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William Stanley Braithwaite, ed. The Book of Elizabethan Verse. 1907.

Nox Nocti Indicat Scientiam

William Habington (1605–1654)

WHEN I survey the bright

Celestial sphere;

So rich with jewels hung, that Night

Doth like an Ethiop bride appear:

My soul her wings doth spread

And heavenward flies,

Th’ Almighty’s mysteries to read

In the large volume of the skies.

For the bright firmament

Shoots forth no flame

So silent, but is eloquent

In speaking the Creator’s name.

No unregarded star

Contracts its light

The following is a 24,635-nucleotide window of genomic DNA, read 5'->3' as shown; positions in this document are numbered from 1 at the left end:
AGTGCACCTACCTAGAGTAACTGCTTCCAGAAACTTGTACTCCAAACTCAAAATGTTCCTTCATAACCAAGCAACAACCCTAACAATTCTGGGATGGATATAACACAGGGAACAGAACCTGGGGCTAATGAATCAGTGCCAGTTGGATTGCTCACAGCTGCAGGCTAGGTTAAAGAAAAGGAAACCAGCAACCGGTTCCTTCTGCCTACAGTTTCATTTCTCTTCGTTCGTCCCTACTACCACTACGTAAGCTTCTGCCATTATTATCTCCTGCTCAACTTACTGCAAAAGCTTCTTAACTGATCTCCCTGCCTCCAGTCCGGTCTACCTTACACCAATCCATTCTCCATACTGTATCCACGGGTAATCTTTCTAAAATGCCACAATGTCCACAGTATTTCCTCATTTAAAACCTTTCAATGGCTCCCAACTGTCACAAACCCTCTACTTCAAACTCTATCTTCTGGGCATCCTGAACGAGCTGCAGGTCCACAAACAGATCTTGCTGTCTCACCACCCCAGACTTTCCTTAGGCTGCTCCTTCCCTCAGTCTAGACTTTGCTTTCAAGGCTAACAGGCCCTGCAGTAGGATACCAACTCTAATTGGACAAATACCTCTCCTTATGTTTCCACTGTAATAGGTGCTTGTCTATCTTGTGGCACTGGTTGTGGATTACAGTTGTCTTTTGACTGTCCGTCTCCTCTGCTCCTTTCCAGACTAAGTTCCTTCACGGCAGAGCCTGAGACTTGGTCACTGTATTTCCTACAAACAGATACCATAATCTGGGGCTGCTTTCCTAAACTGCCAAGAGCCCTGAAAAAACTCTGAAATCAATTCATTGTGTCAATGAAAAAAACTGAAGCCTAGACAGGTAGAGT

Into so small a character,

Removed far from our human sight,

But if we steadfast look

We shall discern

In it, as in some holy book,

Haw man may heavenly knowledge learn.

It tells the conqueror

That far-stretch’d power,

Which his proud dangers traffic for,

Is but the triumph of an hour:

That from the farthest North,

Some nation may,

Yet undiscover’d, issue forth,

And o’er his new-got conquest sway:

Some nation yet shut in

With hills of ice

May be let out to scourge his sin,

Till, they shall equal him in vice.

And then they likewise shall

Their ruin have;

For as yourselves your empires fall,

And every kingdom hath a grave.

Thus those celestial fires,

Though seeming mute,

The fallacy of our desires

And all the pride of life confute:—

For they have watch’d since first

The World had birth:

And found sin in itself accurst,

And nothing permanent on Earth.